Drug Use after Brain Injury

Drug and Alcohol Use after TBI

By Flora Hammond, MD

Alcohol and drug use among persons with brain injury is a major problem. To give a simple example, persons with brain injury who drink alcohol or take drugs are at much greater risk of having another brain injury. Additionally, the use of drugs and alcohol following a brain injury can worsen recovery.

The body’s tolerance level can change after brain injury. For example, drinking one alcoholic beverage may be equivalent to six drinks. Impaired tolerance levels affect coordination and balance increasing the risk of accidental falls and injuries to the brain.

Alcohol or drug use after a person has a brain injury may:

· Destroy brain cells over time

· Trigger seizures

· Impair thinking, judgment, and memory

· Create family problems

· Exaggerate the effects of a brain injury

· Worsen depression

· Change behavior

· Interact negatively with prescription medications

Glass of LiquorAlcohol, which is a legal drug, includes beer, wine, champagne, or hard liquors (such as vodka, whiskey, etc.) Illegal drugs include substances like marijuana, speed, crack, cocaine, LSD, heroin, and ecstasy, etc.

Be aware that prescription drugs are safe only if taken as prescribed. Never take any medication prescribed to someone else.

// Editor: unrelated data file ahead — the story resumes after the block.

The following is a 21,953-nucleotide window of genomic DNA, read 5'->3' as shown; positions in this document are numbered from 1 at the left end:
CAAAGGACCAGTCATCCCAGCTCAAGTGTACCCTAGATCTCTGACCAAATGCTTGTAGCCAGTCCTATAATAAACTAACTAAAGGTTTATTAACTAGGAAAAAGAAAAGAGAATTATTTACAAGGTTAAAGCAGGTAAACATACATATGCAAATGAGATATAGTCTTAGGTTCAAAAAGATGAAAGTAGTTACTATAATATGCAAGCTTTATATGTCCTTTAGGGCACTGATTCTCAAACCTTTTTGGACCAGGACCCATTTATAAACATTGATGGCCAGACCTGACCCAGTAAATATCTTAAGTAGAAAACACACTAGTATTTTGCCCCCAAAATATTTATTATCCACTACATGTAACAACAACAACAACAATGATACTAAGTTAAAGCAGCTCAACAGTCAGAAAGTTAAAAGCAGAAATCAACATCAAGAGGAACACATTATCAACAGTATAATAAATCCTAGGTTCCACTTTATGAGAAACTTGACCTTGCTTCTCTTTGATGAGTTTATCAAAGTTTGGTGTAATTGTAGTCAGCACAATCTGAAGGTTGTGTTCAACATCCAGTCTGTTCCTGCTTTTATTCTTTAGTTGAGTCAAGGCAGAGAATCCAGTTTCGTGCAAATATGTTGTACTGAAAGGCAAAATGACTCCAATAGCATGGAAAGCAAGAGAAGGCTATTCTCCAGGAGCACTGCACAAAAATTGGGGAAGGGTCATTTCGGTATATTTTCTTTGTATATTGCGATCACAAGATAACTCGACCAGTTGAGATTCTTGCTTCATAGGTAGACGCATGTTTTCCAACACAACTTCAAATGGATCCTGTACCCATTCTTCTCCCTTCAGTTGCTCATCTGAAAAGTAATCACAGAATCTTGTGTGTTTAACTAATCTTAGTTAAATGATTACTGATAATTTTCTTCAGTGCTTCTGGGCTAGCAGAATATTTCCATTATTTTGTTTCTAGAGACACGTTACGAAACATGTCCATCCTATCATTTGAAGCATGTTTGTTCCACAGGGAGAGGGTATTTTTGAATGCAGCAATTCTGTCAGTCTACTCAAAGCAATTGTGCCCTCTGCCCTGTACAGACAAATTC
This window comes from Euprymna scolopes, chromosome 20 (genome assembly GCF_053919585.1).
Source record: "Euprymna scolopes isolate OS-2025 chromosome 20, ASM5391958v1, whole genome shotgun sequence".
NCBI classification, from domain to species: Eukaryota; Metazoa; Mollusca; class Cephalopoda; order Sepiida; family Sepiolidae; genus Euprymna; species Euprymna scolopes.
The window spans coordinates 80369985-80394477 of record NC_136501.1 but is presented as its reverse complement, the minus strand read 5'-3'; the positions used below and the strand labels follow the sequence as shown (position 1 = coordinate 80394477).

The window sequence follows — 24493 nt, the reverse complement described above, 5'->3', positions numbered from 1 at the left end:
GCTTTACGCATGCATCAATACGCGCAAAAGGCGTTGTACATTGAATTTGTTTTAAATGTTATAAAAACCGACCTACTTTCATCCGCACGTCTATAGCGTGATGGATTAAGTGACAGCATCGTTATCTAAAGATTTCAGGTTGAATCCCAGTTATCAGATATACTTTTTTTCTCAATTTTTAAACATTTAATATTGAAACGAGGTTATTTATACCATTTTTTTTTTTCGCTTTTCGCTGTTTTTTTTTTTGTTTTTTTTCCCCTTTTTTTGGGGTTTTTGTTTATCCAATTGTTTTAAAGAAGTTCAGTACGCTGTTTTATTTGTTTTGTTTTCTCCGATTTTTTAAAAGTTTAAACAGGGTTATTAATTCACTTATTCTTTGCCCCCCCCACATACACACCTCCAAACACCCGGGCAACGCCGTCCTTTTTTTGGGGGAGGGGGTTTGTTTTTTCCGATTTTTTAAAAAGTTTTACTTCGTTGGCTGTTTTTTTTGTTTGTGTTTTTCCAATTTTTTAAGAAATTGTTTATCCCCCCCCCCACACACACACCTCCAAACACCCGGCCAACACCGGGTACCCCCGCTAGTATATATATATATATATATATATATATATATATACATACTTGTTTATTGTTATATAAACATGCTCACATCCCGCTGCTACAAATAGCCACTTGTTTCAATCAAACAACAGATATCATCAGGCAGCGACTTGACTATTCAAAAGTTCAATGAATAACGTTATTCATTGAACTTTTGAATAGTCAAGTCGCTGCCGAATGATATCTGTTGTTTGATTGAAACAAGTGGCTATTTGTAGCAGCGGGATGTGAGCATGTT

Flora Hammond, MD is the Project Director and Principal Investigator for the TBI Model System at the Carolinas Health Care in Charlotte, NC. She is also the Director of Research the Brain Injury Program.

 

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2 responses to “Drug Use after Brain Injury”

  1. There is a difference between alcoholism and alcohol abuse – you will find an excellent article at http://www.ncadd.org/learn-about-alcohol/signs-and-symptoms by the National Council on Alcoholism and Drug Dependence.

    Other factors that may place persons with brain injury at risk are depression, social isolation, poor judgment, and impulsive behaviors. These all can increase the risk of another injury. Individuals with brain injury can still benefit from counseling to help them with their issues but it is important to find a counselor who is knowledgeable about brain injury.

  2. Keith D. says:

    But isn’t it people who have TBI mostly develop substance abuse because of severe depression or maybe before having TBI the person is already suffering from addiction. I’ve read that it is not advisable if a person is suffering from both TBI and addiction to undergo treatment hope recovery program because this kind of cases requires a special treatment programs or a counselor that has an experienced dealing with this issue. Aside from substance abuse what are the other factors that will make the person with TBI life’s at risk?

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